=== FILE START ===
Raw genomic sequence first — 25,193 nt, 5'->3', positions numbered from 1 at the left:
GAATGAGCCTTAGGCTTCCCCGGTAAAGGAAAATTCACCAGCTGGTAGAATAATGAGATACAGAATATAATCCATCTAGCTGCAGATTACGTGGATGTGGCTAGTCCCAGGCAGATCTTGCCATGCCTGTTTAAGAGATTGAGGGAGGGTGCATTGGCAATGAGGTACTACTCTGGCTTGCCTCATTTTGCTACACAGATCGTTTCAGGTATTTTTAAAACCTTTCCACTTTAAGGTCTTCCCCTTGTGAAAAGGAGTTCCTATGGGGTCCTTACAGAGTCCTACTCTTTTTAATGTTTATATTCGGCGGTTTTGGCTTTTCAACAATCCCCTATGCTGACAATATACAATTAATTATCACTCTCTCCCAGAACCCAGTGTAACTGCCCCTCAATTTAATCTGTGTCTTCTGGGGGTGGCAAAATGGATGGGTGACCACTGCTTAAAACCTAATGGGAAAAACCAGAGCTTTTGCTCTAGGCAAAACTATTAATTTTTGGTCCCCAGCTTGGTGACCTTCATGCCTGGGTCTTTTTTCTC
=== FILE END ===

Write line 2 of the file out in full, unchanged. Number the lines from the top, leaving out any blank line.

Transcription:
GAATGAGCCTTAGGCTTCCCCGGTAAAGGAAAATTCACCAGCTGGTAGAATAATGAGATACAGAATATAATCCATCTAGCTGCAGATTACGTGGATGTGGCTAGTCCCAGGCAGATCTTGCCATGCCTGTTTAAGAGATTGAGGGAGGGTGCATTGGCAATGAGGTACTACTCTGGCTTGCCTCATTTTGCTACACAGATCGTTTCAGGTATTTTTAAAACCTTTCCACTTTAAGGTCTTCCCCTTGTGAAAAGGAGTTCCTATGGGGTCCTTACAGAGTCCTACTCTTTTTAATGTTTATATTCGGCGGTTTTGGCTTTTCAACAATCCCCTATGCTGACAATATACAATTAATTATCACTCTCTCCCAGAACCCAGTGTAACTGCCCCTCAATTTAATCTGTGTCTTCTGGGGGTGGCAAAATGGATGGGTGACCACTGCTTAAAACCTAATGGGAAAAACCAGAGCTTTTGCTCTAGGCAAAACTATTAATTTTTGGTCCCCAGCTTGGTGACCTTCATGCCTGGGTCTTTTTTCTC